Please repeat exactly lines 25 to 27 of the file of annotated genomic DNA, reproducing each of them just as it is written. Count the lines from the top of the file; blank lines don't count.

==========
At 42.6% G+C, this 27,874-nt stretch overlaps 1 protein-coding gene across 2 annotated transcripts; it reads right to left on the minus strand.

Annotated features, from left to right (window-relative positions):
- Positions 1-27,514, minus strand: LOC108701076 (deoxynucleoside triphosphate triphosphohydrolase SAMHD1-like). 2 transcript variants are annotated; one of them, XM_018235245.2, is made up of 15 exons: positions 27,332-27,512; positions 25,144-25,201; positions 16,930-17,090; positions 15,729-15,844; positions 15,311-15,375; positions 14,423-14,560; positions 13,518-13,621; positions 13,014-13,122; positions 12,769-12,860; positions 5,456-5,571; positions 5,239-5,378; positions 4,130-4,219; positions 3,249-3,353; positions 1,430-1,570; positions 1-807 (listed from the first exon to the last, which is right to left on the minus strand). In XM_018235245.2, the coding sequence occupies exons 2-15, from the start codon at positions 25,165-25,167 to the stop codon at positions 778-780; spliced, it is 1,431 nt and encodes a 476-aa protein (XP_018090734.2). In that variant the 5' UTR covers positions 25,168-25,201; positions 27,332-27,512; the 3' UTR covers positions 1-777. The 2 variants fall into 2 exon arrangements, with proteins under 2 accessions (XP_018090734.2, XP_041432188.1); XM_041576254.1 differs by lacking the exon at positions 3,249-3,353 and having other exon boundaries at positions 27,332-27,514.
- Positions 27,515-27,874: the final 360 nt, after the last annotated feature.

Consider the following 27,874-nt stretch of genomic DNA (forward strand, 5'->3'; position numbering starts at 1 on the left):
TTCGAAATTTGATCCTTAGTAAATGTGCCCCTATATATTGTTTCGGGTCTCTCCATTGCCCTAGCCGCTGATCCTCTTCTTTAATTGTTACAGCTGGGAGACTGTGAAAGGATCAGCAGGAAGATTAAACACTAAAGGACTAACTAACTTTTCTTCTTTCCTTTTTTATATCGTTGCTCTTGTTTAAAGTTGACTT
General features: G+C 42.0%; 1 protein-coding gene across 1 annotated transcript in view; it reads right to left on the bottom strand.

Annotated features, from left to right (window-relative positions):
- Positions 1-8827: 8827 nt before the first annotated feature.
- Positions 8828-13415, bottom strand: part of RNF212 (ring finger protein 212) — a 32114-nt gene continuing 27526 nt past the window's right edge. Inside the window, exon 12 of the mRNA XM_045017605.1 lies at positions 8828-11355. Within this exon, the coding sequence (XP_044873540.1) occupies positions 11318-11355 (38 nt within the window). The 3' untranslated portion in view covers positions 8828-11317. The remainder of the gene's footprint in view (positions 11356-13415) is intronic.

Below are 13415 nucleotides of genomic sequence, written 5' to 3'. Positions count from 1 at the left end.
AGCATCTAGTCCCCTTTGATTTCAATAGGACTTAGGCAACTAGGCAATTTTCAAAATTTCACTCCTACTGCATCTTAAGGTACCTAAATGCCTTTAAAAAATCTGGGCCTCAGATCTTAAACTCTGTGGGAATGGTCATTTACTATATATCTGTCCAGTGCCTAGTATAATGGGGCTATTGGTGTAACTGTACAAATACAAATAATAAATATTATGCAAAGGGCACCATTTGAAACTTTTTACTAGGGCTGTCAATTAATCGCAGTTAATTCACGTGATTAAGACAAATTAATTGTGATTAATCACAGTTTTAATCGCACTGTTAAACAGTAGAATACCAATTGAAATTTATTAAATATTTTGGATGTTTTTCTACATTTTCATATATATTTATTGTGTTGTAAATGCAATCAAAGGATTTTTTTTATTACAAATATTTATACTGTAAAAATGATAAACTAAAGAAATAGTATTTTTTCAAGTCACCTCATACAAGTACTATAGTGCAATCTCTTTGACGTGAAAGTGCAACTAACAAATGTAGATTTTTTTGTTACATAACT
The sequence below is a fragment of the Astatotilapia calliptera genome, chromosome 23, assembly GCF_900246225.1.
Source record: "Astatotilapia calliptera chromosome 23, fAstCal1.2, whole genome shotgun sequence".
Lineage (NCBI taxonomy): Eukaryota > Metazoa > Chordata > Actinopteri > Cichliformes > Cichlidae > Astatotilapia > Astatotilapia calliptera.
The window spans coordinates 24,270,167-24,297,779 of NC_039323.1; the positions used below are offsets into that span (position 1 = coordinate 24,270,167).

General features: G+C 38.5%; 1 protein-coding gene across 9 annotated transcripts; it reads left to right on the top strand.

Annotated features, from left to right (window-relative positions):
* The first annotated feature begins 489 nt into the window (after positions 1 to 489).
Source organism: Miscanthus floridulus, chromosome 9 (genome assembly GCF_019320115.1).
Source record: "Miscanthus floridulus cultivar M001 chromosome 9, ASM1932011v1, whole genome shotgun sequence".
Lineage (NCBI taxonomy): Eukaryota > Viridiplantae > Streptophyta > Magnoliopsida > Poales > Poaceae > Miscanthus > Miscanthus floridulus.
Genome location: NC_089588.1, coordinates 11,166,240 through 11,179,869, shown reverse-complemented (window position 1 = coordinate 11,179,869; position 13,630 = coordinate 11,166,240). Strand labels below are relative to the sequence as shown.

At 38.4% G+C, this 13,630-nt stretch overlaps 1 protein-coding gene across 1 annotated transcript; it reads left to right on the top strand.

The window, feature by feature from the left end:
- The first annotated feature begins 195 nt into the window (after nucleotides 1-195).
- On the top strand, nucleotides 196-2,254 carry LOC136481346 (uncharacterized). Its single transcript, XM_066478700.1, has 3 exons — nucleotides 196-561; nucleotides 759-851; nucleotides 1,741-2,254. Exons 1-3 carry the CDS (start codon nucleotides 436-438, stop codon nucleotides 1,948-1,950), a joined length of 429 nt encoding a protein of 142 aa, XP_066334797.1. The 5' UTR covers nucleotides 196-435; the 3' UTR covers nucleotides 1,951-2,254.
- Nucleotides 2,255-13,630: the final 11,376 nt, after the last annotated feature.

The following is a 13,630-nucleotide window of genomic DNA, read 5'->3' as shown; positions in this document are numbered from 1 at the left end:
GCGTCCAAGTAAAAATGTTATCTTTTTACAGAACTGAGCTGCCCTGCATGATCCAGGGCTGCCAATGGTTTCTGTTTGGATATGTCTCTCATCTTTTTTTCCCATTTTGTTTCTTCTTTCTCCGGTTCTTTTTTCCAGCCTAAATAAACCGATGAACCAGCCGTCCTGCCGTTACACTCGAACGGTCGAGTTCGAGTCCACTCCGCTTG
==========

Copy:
The window, feature by feature from the left end:
- The first annotated feature begins 195 nt into the window (after nucleotides 1-195).
- On the top strand, nucleotides 196-2,254 carry LOC136481346 (uncharacterized). Its single transcript, XM_066478700.1, has 3 exons — nucleotides 196-561; nucleotides 759-851; nucleotides 1,741-2,254. Exons 1-3 carry the CDS (start codon nucleotides 436-438, stop codon nucleotides 1,948-1,950), a joined length of 429 nt encoding a protein of 142 aa, XP_066334797.1. The 5' UTR covers nucleotides 196-435; the 3' UTR covers nucleotides 1,951-2,254.